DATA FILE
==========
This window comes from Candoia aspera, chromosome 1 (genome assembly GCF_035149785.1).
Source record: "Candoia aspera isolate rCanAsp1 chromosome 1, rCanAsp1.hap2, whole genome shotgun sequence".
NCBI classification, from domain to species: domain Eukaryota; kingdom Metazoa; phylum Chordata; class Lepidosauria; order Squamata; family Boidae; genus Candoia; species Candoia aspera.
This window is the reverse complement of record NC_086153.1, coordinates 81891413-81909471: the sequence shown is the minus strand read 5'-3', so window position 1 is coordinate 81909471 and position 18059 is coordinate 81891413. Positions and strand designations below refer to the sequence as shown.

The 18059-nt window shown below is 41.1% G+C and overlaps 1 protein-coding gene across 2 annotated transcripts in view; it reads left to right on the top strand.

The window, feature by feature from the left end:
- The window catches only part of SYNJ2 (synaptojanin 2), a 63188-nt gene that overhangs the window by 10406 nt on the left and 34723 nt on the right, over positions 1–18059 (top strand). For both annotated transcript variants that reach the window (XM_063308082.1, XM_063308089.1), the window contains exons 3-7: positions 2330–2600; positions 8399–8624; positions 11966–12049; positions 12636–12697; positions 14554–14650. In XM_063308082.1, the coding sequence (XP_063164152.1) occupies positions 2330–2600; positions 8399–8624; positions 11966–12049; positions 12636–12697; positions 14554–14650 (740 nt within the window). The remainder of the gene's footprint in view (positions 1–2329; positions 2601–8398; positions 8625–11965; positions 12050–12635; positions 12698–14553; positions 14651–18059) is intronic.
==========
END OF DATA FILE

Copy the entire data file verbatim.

This window comes from Candoia aspera, chromosome 1 (genome assembly GCF_035149785.1).
Source record: "Candoia aspera isolate rCanAsp1 chromosome 1, rCanAsp1.hap2, whole genome shotgun sequence".
NCBI classification, from domain to species: domain Eukaryota; kingdom Metazoa; phylum Chordata; class Lepidosauria; order Squamata; family Boidae; genus Candoia; species Candoia aspera.
This window is the reverse complement of record NC_086153.1, coordinates 81891413-81909471: the sequence shown is the minus strand read 5'-3', so window position 1 is coordinate 81909471 and position 18059 is coordinate 81891413. Positions and strand designations below refer to the sequence as shown.

The 18059-nt window shown below is 41.1% G+C and overlaps 1 protein-coding gene across 2 annotated transcripts in view; it reads left to right on the top strand.

The window, feature by feature from the left end:
- The window catches only part of SYNJ2 (synaptojanin 2), a 63188-nt gene that overhangs the window by 10406 nt on the left and 34723 nt on the right, over positions 1–18059 (top strand). For both annotated transcript variants that reach the window (XM_063308082.1, XM_063308089.1), the window contains exons 3-7: positions 2330–2600; positions 8399–8624; positions 11966–12049; positions 12636–12697; positions 14554–14650. In XM_063308082.1, the coding sequence (XP_063164152.1) occupies positions 2330–2600; positions 8399–8624; positions 11966–12049; positions 12636–12697; positions 14554–14650 (740 nt within the window). The remainder of the gene's footprint in view (positions 1–2329; positions 2601–8398; positions 8625–11965; positions 12050–12635; positions 12698–14553; positions 14651–18059) is intronic.